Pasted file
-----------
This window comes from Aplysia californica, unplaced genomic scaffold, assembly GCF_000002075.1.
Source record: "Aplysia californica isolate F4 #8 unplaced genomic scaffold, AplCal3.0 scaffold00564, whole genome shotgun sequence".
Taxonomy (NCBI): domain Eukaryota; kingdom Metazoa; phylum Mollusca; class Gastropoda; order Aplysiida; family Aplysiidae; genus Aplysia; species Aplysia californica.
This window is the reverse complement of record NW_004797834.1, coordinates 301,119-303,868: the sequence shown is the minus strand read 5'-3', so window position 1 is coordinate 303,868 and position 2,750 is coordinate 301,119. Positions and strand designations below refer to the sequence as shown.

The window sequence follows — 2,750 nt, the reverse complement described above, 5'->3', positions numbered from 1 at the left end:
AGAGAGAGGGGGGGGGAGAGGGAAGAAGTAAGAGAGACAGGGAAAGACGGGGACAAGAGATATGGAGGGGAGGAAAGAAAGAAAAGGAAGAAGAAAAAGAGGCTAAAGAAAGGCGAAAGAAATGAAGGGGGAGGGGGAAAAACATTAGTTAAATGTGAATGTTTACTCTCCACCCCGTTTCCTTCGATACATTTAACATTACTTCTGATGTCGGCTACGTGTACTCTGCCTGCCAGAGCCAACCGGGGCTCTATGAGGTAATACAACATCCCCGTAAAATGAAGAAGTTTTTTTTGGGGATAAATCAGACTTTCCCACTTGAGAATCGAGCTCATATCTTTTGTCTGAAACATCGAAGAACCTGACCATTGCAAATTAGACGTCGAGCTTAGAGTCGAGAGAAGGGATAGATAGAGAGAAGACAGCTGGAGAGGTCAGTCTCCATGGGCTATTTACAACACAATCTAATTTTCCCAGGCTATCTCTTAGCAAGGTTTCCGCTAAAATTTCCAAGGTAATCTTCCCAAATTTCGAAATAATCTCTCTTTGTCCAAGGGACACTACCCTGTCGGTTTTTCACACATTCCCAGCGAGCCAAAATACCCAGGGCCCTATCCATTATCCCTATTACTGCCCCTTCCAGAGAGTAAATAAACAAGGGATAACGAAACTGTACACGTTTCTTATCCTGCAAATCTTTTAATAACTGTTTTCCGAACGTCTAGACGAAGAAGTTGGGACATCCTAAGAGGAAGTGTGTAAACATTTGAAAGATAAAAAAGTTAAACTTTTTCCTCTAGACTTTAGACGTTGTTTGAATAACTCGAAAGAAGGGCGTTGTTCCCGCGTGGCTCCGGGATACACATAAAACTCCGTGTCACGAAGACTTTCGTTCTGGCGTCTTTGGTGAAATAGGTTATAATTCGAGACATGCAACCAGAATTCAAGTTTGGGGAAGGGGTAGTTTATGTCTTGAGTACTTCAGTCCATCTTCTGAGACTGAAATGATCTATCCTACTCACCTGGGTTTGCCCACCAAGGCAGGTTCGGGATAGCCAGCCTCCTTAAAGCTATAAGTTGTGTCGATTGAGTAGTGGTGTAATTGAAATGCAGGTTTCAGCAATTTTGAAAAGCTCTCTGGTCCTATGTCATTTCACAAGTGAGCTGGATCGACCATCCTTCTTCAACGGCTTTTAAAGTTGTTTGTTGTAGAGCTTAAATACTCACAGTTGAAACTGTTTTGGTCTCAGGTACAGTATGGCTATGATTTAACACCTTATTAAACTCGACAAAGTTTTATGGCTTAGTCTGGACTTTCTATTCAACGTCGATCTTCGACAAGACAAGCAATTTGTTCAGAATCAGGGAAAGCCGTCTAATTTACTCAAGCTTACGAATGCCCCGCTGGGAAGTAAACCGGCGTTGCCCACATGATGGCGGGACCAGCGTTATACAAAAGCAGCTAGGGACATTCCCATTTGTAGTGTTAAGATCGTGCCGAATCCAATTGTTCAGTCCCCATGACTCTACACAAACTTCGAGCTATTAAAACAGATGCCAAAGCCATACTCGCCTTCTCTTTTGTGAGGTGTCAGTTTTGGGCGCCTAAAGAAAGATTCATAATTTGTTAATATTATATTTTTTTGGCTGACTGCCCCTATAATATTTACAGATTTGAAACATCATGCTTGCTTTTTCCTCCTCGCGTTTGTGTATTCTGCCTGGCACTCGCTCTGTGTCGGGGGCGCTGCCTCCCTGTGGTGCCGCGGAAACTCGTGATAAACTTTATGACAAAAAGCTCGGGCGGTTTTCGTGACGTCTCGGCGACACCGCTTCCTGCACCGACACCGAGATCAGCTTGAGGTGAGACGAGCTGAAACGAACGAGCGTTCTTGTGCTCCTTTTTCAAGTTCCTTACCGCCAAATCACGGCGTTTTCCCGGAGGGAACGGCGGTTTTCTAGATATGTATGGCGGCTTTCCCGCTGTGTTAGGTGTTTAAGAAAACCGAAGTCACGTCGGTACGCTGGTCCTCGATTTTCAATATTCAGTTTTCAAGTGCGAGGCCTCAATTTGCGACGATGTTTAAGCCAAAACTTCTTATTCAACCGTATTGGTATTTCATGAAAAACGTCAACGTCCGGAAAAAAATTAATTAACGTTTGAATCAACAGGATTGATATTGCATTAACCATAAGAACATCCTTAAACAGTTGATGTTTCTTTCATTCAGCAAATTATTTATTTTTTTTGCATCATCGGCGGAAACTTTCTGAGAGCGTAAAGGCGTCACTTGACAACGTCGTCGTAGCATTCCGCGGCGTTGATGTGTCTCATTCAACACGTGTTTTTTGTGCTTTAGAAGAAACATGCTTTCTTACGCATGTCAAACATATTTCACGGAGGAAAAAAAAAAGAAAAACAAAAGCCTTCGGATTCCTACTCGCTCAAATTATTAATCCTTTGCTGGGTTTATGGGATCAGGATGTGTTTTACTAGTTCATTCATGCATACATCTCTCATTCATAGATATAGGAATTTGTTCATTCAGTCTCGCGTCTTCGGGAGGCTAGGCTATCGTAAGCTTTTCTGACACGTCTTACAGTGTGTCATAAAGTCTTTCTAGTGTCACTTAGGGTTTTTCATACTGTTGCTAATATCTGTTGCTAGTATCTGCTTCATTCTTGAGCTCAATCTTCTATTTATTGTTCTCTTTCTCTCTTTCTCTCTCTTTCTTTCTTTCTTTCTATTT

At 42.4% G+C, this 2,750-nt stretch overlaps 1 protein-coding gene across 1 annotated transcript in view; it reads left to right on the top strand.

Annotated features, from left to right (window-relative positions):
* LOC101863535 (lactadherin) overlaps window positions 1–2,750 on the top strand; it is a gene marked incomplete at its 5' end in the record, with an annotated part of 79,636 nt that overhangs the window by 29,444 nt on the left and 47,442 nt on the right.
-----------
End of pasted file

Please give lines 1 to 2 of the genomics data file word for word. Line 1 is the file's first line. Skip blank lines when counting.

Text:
This window comes from Aplysia californica, unplaced genomic scaffold, assembly GCF_000002075.1.
Source record: "Aplysia californica isolate F4 #8 unplaced genomic scaffold, AplCal3.0 scaffold00564, whole genome shotgun sequence".